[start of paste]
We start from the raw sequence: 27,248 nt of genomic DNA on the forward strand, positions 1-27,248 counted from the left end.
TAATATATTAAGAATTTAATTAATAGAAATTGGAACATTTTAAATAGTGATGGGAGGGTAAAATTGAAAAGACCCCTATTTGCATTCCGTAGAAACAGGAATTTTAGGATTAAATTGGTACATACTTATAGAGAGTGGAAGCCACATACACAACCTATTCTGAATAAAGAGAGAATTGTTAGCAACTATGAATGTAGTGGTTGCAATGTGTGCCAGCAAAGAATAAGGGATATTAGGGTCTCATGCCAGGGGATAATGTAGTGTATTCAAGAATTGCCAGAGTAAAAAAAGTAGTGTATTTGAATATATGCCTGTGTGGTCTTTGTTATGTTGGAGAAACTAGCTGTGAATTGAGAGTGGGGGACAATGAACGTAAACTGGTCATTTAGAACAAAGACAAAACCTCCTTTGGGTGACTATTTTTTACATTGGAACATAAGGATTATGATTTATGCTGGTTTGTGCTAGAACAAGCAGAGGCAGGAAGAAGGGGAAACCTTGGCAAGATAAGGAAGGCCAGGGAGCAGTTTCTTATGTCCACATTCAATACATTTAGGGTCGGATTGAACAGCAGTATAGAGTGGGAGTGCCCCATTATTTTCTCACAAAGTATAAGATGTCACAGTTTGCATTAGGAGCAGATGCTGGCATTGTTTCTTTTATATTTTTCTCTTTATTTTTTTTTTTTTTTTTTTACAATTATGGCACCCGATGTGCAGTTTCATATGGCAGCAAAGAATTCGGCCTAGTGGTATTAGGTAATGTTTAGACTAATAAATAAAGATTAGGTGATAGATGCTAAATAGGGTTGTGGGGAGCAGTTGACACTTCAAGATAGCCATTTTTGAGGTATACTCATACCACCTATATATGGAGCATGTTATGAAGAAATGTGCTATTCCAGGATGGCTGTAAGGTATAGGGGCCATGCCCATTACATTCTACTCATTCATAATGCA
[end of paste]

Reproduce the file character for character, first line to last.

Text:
We start from the raw sequence: 27,248 nt of genomic DNA on the forward strand, positions 1-27,248 counted from the left end.
TAATATATTAAGAATTTAATTAATAGAAATTGGAACATTTTAAATAGTGATGGGAGGGTAAAATTGAAAAGACCCCTATTTGCATTCCGTAGAAACAGGAATTTTAGGATTAAATTGGTACATACTTATAGAGAGTGGAAGCCACATACACAACCTATTCTGAATAAAGAGAGAATTGTTAGCAACTATGAATGTAGTGGTTGCAATGTGTGCCAGCAAAGAATAAGGGATATTAGGGTCTCATGCCAGGGGATAATGTAGTGTATTCAAGAATTGCCAGAGTAAAAAAAGTAGTGTATTTGAATATATGCCTGTGTGGTCTTTGTTATGTTGGAGAAACTAGCTGTGAATTGAGAGTGGGGGACAATGAACGTAAACTGGTCATTTAGAACAAAGACAAAACCTCCTTTGGGTGACTATTTTTTACATTGGAACATAAGGATTATGATTTATGCTGGTTTGTGCTAGAACAAGCAGAGGCAGGAAGAAGGGGAAACCTTGGCAAGATAAGGAAGGCCAGGGAGCAGTTTCTTATGTCCACATTCAATACATTTAGGGTCGGATTGAACAGCAGTATAGAGTGGGAGTGCCCCATTATTTTCTCACAAAGTATAAGATGTCACAGTTTGCATTAGGAGCAGATGCTGGCATTGTTTCTTTTATATTTTTCTCTTTATTTTTTTTTTTTTTTTTTTACAATTATGGCACCCGATGTGCAGTTTCATATGGCAGCAAAGAATTCGGCCTAGTGGTATTAGGTAATGTTTAGACTAATAAATAAAGATTAGGTGATAGATGCTAAATAGGGTTGTGGGGAGCAGTTGACACTTCAAGATAGCCATTTTTGAGGTATACTCATACCACCTATATATGGAGCATGTTATGAAGAAATGTGCTATTCCAGGATGGCTGTAAGGTATAGGGGCCATGCCCATTACATTCTACTCATTCATAATGCA